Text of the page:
Learners who choose to submit both assessments will be awarded 10 Academic Credits towards a relevant Master’s degree at the University of Glasgow.


Meet The Team

This course is designed and delivered by Dr Fiona Sim, with the help of a team of clinicians and academics including Professor Helen Minnis, Dr Lucy Thompson, Dr Christine Puckering, Dr Nashwa Matta, Dr Fiona Turner and Dr Jason Lang 

Fiona S is a lecturer at the University of Glasgow. Her research interests focus on infancy and early childhood, with a focus on early identification of neurodevelopmental difficulties in the preschool years.

Helen is Professor of Child and Adolescent Psychiatry at the University of Glasgow and has affiliations with the Institute of Psychiatry, Psychology and Neuroscience at King’s College London, the Universities of Aalborg and Aarhus, Denmark and with the Gillberg Neuropsychiatry Centre, Gothenburg, Sweden. She has had a longstanding clinical and research focus on the psychiatric problems of abused and neglected children. 

Christine is a clinical and forensic neuropsychologist with more than forty years of experience working with parents and children. She is particularly interested in early relationships and how these can be supported particularly when families are under stress. Christine is the Programme Founder for Mellow Parenting, a charity which has developed interventions from pregnancy to pre-school based primarily on attachment theory.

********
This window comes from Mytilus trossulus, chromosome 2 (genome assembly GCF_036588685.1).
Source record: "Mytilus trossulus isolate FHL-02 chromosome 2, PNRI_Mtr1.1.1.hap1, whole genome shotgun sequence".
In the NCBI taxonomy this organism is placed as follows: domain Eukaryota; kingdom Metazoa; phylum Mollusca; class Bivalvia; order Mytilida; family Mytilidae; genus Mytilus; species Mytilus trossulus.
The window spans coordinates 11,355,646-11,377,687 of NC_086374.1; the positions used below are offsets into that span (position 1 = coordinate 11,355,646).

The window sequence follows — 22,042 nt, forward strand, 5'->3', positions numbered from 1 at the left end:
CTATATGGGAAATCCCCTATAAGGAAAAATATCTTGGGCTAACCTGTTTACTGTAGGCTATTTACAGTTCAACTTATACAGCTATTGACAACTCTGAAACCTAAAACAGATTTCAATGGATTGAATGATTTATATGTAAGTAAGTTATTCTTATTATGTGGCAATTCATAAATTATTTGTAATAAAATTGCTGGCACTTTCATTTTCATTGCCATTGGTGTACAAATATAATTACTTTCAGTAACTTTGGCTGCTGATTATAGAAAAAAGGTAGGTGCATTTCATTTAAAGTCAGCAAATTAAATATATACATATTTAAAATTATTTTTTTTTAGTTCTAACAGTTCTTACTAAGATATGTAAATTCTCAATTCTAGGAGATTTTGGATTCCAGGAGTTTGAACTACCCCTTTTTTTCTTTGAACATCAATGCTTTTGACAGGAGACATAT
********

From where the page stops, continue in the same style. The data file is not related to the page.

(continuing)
Lucy is a Senior Research Fellow at the University of Aberdeen, and an Honorary Research Fellow at the University of Glasgow. She is affiliated with the Gillberg Neuropsychiatry Centre at Gothenburg University, Sweden. Her research interests include infant and maternal mental health, parenting support, and early years screening and support for neurodevelopmental problems. 

Nashwa is a neonatologist within the NHSGG&C and an honorary clinical senior lecturer at the University of Glasgow. She is particularly interested in child development and neurodisability and is committed to improving outcomes for infants. Nashwa is a member of the NICE guideline committee member and the Scottish Governments Perinatal Infant Mental Health implementation and advisory group.  

Fiona T is a Research Associate and Health Psychologist in academic CAMHS at the University of Glasgow. She leads on qualitative research and process evaluation in the areas of infant mental health, child maltreatment, foster care and neurodiversity. 

Jason is a Child Consultant and Adolescent Psychiatrist with an interest in neurodevelopmental conditions. His research interests include co-occurrence in neurodevelopmental conditions and environmental adaptations for children with such conditions.


Course alteration or discontinuation
The University of Glasgow endeavours to run all courses as advertised. In exceptional circumstances, however, the University may withdraw or alter a course. For more information, please see: Student contract.

Career prospects

This course is designed to equip learners with skills to progress within the following roles and industries: 

  • Psychologist
  • Psychiatrist
  • Medical professional
  • Social worker
  • Midwife
  • Health visitor
  • Paediatrician 

Completion of this course grants potential for:

  • Further academic study
  • Promotion
  • Increased earning potential
  • New career path

Entry requirements

It is suggested that learners on this course are educated to at least Undergraduate level and have an IELTS equivalent of 6.5. Learners will not be asked to prove their academic or professional history.